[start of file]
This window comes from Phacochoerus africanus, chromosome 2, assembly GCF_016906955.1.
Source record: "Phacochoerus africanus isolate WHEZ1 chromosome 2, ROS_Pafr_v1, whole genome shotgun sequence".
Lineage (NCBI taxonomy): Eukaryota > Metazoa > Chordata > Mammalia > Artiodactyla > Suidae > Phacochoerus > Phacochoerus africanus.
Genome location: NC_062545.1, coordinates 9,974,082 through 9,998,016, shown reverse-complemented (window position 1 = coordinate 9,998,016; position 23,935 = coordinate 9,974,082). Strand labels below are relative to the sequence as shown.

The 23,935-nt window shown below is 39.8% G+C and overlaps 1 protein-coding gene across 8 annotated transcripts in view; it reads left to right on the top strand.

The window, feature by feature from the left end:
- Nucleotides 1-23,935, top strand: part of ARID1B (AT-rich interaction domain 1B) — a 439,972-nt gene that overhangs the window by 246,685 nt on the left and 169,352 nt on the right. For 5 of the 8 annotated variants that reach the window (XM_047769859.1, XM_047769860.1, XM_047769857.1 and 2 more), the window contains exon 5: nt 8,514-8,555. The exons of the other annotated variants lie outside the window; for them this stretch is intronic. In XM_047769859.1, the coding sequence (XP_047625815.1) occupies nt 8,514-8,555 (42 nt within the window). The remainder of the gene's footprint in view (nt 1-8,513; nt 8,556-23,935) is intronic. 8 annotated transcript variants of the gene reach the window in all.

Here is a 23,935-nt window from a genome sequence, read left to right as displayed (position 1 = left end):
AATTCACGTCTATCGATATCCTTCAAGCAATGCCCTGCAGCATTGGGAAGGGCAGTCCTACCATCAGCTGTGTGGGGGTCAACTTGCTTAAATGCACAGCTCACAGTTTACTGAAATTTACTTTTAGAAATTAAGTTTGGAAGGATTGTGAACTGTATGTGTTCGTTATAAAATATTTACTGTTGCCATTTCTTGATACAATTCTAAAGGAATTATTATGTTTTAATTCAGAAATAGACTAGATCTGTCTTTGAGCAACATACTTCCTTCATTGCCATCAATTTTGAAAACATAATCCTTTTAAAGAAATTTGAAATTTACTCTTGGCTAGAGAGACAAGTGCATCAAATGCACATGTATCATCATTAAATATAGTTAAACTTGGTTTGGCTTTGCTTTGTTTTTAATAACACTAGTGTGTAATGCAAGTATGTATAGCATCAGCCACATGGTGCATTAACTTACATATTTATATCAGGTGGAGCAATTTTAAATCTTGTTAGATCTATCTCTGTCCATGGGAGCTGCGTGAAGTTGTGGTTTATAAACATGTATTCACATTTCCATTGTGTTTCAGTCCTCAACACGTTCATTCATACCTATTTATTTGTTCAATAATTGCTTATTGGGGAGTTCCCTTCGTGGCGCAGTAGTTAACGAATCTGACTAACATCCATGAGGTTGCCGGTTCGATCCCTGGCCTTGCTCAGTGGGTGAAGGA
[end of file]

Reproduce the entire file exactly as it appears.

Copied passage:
This window comes from Phacochoerus africanus, chromosome 2, assembly GCF_016906955.1.
Source record: "Phacochoerus africanus isolate WHEZ1 chromosome 2, ROS_Pafr_v1, whole genome shotgun sequence".
Lineage (NCBI taxonomy): Eukaryota > Metazoa > Chordata > Mammalia > Artiodactyla > Suidae > Phacochoerus > Phacochoerus africanus.
Genome location: NC_062545.1, coordinates 9,974,082 through 9,998,016, shown reverse-complemented (window position 1 = coordinate 9,998,016; position 23,935 = coordinate 9,974,082). Strand labels below are relative to the sequence as shown.

The 23,935-nt window shown below is 39.8% G+C and overlaps 1 protein-coding gene across 8 annotated transcripts in view; it reads left to right on the top strand.

The window, feature by feature from the left end:
- Nucleotides 1-23,935, top strand: part of ARID1B (AT-rich interaction domain 1B) — a 439,972-nt gene that overhangs the window by 246,685 nt on the left and 169,352 nt on the right. For 5 of the 8 annotated variants that reach the window (XM_047769859.1, XM_047769860.1, XM_047769857.1 and 2 more), the window contains exon 5: nt 8,514-8,555. The exons of the other annotated variants lie outside the window; for them this stretch is intronic. In XM_047769859.1, the coding sequence (XP_047625815.1) occupies nt 8,514-8,555 (42 nt within the window). The remainder of the gene's footprint in view (nt 1-8,513; nt 8,556-23,935) is intronic. 8 annotated transcript variants of the gene reach the window in all.

Here is a 23,935-nt window from a genome sequence, read left to right as displayed (position 1 = left end):
AATTCACGTCTATCGATATCCTTCAAGCAATGCCCTGCAGCATTGGGAAGGGCAGTCCTACCATCAGCTGTGTGGGGGTCAACTTGCTTAAATGCACAGCTCACAGTTTACTGAAATTTACTTTTAGAAATTAAGTTTGGAAGGATTGTGAACTGTATGTGTTCGTTATAAAATATTTACTGTTGCCATTTCTTGATACAATTCTAAAGGAATTATTATGTTTTAATTCAGAAATAGACTAGATCTGTCTTTGAGCAACATACTTCCTTCATTGCCATCAATTTTGAAAACATAATCCTTTTAAAGAAATTTGAAATTTACTCTTGGCTAGAGAGACAAGTGCATCAAATGCACATGTATCATCATTAAATATAGTTAAACTTGGTTTGGCTTTGCTTTGTTTTTAATAACACTAGTGTGTAATGCAAGTATGTATAGCATCAGCCACATGGTGCATTAACTTACATATTTATATCAGGTGGAGCAATTTTAAATCTTGTTAGATCTATCTCTGTCCATGGGAGCTGCGTGAAGTTGTGGTTTATAAACATGTATTCACATTTCCATTGTGTTTCAGTCCTCAACACGTTCATTCATACCTATTTATTTGTTCAATAATTGCTTATTGGGGAGTTCCCTTCGTGGCGCAGTAGTTAACGAATCTGACTAACATCCATGAGGTTGCCGGTTCGATCCCTGGCCTTGCTCAGTGGGTGAAGGA